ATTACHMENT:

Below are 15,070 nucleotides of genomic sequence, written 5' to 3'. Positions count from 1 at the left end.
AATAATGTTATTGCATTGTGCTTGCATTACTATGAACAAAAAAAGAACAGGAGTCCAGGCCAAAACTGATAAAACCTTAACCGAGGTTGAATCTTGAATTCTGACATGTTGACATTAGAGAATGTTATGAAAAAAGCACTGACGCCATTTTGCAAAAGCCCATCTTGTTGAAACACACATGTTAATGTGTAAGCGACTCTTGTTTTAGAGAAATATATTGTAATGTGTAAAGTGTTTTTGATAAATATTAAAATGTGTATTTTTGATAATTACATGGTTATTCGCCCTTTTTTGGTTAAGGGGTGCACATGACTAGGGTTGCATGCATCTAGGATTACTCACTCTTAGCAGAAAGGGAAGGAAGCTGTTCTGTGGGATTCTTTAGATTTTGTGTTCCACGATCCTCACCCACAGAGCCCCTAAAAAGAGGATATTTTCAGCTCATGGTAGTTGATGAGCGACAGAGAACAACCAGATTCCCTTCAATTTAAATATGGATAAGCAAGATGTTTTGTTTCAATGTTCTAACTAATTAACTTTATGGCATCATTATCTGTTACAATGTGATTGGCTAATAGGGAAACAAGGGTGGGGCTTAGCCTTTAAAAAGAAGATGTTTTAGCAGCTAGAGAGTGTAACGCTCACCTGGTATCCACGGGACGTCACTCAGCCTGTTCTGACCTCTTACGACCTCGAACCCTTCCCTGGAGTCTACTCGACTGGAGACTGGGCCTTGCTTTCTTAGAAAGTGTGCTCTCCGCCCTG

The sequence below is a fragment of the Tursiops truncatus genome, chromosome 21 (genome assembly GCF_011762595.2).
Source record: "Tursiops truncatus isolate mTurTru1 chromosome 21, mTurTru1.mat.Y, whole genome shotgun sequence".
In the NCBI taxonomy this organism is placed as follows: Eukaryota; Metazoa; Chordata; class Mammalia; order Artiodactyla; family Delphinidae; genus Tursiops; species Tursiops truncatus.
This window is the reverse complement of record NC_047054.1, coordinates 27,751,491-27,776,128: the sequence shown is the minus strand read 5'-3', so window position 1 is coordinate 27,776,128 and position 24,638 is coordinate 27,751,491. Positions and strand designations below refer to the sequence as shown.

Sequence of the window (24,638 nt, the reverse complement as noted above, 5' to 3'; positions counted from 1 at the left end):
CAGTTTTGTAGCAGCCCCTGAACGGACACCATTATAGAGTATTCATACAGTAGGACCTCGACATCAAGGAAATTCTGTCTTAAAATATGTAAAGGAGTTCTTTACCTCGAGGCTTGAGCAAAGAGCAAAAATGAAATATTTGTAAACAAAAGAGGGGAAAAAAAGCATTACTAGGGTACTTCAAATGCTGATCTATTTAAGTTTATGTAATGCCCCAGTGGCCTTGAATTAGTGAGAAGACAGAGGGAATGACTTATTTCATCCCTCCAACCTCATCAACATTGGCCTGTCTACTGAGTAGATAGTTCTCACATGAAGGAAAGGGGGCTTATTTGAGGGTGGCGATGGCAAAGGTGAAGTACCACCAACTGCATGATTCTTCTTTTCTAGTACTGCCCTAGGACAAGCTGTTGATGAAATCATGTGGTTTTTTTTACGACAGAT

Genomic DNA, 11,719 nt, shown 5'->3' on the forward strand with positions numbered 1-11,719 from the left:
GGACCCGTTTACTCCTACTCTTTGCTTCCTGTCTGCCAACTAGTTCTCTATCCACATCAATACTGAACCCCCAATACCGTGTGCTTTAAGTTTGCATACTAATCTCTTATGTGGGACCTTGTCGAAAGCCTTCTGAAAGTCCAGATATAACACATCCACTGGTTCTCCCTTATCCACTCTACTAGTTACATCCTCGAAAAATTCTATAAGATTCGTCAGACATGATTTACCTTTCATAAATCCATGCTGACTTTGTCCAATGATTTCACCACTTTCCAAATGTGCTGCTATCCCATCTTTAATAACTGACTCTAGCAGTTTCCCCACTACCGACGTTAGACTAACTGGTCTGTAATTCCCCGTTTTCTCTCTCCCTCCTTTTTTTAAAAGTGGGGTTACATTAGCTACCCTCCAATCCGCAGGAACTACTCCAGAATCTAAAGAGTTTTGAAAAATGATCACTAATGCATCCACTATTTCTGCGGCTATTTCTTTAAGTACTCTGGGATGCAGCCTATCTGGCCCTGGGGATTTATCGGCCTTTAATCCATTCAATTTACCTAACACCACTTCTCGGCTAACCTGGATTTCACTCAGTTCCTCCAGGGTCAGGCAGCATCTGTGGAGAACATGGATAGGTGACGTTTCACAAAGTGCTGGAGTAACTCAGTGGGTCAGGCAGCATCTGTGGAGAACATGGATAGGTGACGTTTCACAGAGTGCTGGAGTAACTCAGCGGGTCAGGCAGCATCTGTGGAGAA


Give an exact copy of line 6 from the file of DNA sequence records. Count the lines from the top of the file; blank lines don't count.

This window is the reverse complement of record NC_047054.1, coordinates 27,751,491-27,776,128: the sequence shown is the minus strand read 5'-3', so window position 1 is coordinate 27,776,128 and position 24,638 is coordinate 27,751,491. Positions and strand designations below refer to the sequence as shown.